How do I find places?

While places in the Algarve frequently have street addresses, forget simply using a map and street coordinates to locate them!  I also don’t think you need to spend mucho dinero on the GPS units car rental agencies are happy to provide.

By and large you’ll find that using landmarks is a much more efficient way to find places than is a map.  It is also a lot more fun than working with a GPS.  But is does mean that those of you who aren’t terrifically visually astute are going to have to hone your skills.  But for those of us who are very visually oriented, locating stores, restaurants, homes and public buildings can be a lot of fun because of what you’ll discover en route.

An 'obvious' Algarve street market - very atypically large & easily seen

And here’s the reason.  Streets and roads are not signposted the way we’re used to.  For one thing, what signs exist are located down low to the ground, not high up on little metal posts.  For another, street names are often painted on or carved into stone or cement markers which can’t be seen in low light situations.  So it is easier to pay attention to landmarks.

Those of you who use my Gwen’s Guide to Dining Well in the Algarve will find that I use this landmark system to lead you to the restaurants I review.  The tour guides at hotels and even directions given by car rental companies all also use this process.

Let me give you an example.  Let’s say you are trying to make your way to the wonderful Saturday morning market (mercado) at Loulé.  Here’s how I’d direct you in:

Take the N125 to the traffic circle marked “Loule/A22” or take the A22 to the Loule West exit.  Travel North until you enter the town of Loule.  At the Cyclists traffic circle, exit right and proceed along to the stop light.  Turn left and you’ll immediately see cars parked up on the curb. After 2-3 blocks you’ll see the Market Building and farmers stalls on your left.  At the main Loule traffic circle with the fountain, you can take any of the exits and find parking spots. Arrive early, tho because parking is at a premium.

Or let’s say you are looking for the Modelo Shopping Centre in Albufeira.  Here’s how I’d direct you, assuming that you were coming from the East.

Take the N125 into Albufeira, always heading West at the Globe and Worms Traffic Circles.  When you get to the Swatches circle, go 3/4 round (or 270˚) and exit onto a service road.  Go 1 block West, get in the left turning lane.  As you turn left, turn right immediately into the Modelo parking lot.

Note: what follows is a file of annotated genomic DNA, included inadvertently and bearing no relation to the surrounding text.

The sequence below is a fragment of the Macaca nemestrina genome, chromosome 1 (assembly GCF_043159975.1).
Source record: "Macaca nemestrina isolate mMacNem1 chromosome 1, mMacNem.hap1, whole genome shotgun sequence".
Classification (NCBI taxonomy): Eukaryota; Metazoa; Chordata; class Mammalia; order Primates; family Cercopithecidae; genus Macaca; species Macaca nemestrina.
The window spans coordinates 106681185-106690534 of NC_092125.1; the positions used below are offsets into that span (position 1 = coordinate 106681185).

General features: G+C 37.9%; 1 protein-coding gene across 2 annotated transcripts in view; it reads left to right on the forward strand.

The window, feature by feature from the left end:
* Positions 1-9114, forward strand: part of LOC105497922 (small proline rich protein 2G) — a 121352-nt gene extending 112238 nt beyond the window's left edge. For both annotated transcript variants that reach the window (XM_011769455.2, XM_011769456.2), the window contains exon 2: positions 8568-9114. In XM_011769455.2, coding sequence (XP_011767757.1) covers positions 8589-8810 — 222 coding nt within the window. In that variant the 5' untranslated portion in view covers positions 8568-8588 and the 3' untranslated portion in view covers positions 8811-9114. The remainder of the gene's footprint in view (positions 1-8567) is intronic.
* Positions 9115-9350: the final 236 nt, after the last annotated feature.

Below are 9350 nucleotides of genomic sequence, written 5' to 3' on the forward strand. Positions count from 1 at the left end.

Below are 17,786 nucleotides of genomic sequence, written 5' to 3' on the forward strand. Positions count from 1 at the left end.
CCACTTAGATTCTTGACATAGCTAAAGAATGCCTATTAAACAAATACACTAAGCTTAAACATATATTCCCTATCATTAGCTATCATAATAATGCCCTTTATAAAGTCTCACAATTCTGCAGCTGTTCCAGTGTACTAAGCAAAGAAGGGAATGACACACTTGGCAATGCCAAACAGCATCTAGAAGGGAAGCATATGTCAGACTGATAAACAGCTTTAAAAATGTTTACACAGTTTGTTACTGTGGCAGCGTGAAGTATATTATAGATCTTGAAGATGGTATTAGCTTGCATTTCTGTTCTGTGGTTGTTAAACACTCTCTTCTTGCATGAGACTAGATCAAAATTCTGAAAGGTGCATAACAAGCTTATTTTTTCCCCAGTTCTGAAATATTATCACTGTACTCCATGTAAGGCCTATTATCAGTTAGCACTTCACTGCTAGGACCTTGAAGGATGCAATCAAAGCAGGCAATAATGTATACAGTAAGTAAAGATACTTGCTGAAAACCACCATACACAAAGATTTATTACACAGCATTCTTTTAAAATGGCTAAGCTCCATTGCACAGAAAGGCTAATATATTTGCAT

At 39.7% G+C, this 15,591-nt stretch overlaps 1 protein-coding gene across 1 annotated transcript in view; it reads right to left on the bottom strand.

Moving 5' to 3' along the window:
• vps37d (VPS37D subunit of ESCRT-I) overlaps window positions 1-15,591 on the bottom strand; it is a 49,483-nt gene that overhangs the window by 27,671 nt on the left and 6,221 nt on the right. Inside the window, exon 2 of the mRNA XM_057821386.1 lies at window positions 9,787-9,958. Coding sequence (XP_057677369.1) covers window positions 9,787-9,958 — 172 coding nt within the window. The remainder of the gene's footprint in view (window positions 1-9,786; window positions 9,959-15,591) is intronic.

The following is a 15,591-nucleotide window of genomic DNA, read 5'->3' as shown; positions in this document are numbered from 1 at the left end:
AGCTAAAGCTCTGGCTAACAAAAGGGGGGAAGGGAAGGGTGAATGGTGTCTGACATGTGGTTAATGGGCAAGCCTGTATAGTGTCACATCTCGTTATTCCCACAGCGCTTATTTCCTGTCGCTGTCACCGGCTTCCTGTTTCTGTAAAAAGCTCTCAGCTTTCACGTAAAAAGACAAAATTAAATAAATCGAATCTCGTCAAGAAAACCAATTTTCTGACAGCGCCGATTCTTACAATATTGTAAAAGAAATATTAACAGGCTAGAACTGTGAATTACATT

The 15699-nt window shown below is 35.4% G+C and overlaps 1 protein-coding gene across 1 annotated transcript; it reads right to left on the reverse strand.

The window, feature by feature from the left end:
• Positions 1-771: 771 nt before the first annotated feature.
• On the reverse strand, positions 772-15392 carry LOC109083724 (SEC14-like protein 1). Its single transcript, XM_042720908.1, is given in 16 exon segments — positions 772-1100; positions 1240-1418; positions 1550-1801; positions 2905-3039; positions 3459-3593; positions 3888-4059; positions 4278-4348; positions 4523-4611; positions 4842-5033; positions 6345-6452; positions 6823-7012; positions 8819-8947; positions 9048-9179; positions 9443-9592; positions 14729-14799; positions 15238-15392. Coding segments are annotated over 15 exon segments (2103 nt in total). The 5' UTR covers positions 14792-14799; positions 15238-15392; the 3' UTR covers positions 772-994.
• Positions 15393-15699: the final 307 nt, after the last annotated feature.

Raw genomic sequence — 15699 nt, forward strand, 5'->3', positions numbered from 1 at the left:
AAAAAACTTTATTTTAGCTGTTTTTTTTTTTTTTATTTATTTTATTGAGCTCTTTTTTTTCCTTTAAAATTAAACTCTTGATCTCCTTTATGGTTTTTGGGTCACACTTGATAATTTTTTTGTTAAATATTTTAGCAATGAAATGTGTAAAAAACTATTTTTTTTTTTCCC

It isn’t difficult to find places, but you have to be open to doing things differently than you’re accustomed to.  And you have to be awake and alert as you travel.

On the up-side, the Portuguese aren’t as up-tight as we are about arriving on time.  So if you get lost, don’t worry about it.  Actually, if you get lost, have fun with it.  Some of my best discoveries in travel, especially in Portugal come from the times that I got lost and proceeded down a road I’d never traveled before.  And then there is the luxury of going around in circles in a traffic circle while you make up your mind which exit to take.  When you are stuck at a 4-way stop and the guy behind you is honking, you have to make anxiety provoking split second decisions.  The beauty of round-abouts or traffic circles is that you can take your time deciding and you are slowing no one else down!

And let me know if you have special ways to find places in the Alarve!

Let the waters flow

Even in fog the vistas can be spectacular

This is my first Algarve trip in low season and it is definitely different. The locals are quite distressed because there has been so much rain. And indeed, it feels quite odd to be here without sunshine a major feature of each day. But fear not. Even with overcast skies for much of the time the sun can’t help but peek out with great regularity. And the temperatures remain in the high teens so a light sweater is all that is necessary to be comfortable.

On the up side things are incredibly green. Greener than I’ve ever seen the Algarve in my many visits. There are moments when I almost wonder if they haven’t scooped up a bit of Ireland and dropped here in southern Portugal!

I took a drive into the Serra de Monchique yesterday and was well rewarded for my troubles. The trip up to Foia was very interesting. I hit low-lying clouds about half-way up and continued the rest of the way in very poor visibility. When I reached the top I was within a few feet of the tourist information centre before it loomed out of the fog. Fortunately I knew the country road on the back side that I was looking for, although it did feel a bit intimidating to head downwards into countryside I couldn’t see. Never fear, though. Before long I was in sunshine, passing through old farmland, herds of sheep and tiny valleys of oak and citrus orchards. The small mountain streams were swollen with rapidly flowing water. I regularly passed waterfalls spilling off small cliffs. Quite delightful I must say.

So although the Algarve in January isn’t the warm, sunny place I’ve grown to expect, it has other delights to offer the intrepid traveler willing to get away from the beachfront. I’m glad I had the opportunity to experience what I gather is a rare occurrence in these parts. Flowing mountain streams and waterfalls happen very intermittently and are experienced by few. Lucky me!